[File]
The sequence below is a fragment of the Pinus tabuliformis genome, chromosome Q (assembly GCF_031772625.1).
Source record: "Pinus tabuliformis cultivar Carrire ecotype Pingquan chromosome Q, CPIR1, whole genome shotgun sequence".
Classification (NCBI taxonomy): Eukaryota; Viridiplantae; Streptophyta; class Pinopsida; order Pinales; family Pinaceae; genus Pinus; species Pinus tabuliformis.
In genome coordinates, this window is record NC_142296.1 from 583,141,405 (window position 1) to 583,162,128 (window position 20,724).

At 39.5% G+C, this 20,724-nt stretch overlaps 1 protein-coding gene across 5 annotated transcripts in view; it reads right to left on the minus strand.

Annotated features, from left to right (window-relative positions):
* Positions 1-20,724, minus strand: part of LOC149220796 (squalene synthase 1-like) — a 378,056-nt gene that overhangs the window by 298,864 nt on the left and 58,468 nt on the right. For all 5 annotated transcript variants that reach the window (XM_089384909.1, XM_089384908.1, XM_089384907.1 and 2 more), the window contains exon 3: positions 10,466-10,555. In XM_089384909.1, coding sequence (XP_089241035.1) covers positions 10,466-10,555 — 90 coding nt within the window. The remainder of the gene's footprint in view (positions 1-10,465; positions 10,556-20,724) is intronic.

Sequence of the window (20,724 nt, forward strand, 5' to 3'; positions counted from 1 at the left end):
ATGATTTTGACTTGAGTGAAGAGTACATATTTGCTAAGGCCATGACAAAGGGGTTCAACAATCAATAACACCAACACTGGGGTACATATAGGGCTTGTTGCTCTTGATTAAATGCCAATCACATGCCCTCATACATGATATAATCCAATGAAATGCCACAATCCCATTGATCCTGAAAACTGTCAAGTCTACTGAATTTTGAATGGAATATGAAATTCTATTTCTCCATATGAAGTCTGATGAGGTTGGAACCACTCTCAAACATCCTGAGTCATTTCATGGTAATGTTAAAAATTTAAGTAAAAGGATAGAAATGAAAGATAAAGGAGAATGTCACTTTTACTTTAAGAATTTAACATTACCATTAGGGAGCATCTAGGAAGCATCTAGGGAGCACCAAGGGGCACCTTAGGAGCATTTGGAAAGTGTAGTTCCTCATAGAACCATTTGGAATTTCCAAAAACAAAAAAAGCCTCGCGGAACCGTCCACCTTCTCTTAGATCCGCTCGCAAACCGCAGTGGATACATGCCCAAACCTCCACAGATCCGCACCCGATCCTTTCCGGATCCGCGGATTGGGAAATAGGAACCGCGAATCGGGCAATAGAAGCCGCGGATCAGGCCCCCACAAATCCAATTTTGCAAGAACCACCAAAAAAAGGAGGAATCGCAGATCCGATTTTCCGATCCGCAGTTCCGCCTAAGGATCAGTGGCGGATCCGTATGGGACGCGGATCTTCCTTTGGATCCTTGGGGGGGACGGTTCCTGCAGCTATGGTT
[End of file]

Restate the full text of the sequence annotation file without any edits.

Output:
The sequence below is a fragment of the Pinus tabuliformis genome, chromosome Q (assembly GCF_031772625.1).
Source record: "Pinus tabuliformis cultivar Carrire ecotype Pingquan chromosome Q, CPIR1, whole genome shotgun sequence".
Classification (NCBI taxonomy): Eukaryota; Viridiplantae; Streptophyta; class Pinopsida; order Pinales; family Pinaceae; genus Pinus; species Pinus tabuliformis.
In genome coordinates, this window is record NC_142296.1 from 583,141,405 (window position 1) to 583,162,128 (window position 20,724).

At 39.5% G+C, this 20,724-nt stretch overlaps 1 protein-coding gene across 5 annotated transcripts in view; it reads right to left on the minus strand.

Annotated features, from left to right (window-relative positions):
* Positions 1-20,724, minus strand: part of LOC149220796 (squalene synthase 1-like) — a 378,056-nt gene that overhangs the window by 298,864 nt on the left and 58,468 nt on the right. For all 5 annotated transcript variants that reach the window (XM_089384909.1, XM_089384908.1, XM_089384907.1 and 2 more), the window contains exon 3: positions 10,466-10,555. In XM_089384909.1, coding sequence (XP_089241035.1) covers positions 10,466-10,555 — 90 coding nt within the window. The remainder of the gene's footprint in view (positions 1-10,465; positions 10,556-20,724) is intronic.

Sequence of the window (20,724 nt, forward strand, 5' to 3'; positions counted from 1 at the left end):
ATGATTTTGACTTGAGTGAAGAGTACATATTTGCTAAGGCCATGACAAAGGGGTTCAACAATCAATAACACCAACACTGGGGTACATATAGGGCTTGTTGCTCTTGATTAAATGCCAATCACATGCCCTCATACATGATATAATCCAATGAAATGCCACAATCCCATTGATCCTGAAAACTGTCAAGTCTACTGAATTTTGAATGGAATATGAAATTCTATTTCTCCATATGAAGTCTGATGAGGTTGGAACCACTCTCAAACATCCTGAGTCATTTCATGGTAATGTTAAAAATTTAAGTAAAAGGATAGAAATGAAAGATAAAGGAGAATGTCACTTTTACTTTAAGAATTTAACATTACCATTAGGGAGCATCTAGGAAGCATCTAGGGAGCACCAAGGGGCACCTTAGGAGCATTTGGAAAGTGTAGTTCCTCATAGAACCATTTGGAATTTCCAAAAACAAAAAAAGCCTCGCGGAACCGTCCACCTTCTCTTAGATCCGCTCGCAAACCGCAGTGGATACATGCCCAAACCTCCACAGATCCGCACCCGATCCTTTCCGGATCCGCGGATTGGGAAATAGGAACCGCGAATCGGGCAATAGAAGCCGCGGATCAGGCCCCCACAAATCCAATTTTGCAAGAACCACCAAAAAAAGGAGGAATCGCAGATCCGATTTTCCGATCCGCAGTTCCGCCTAAGGATCAGTGGCGGATCCGTATGGGACGCGGATCTTCCTTTGGATCCTTGGGGGGGACGGTTCCTGCAGCTATGGTT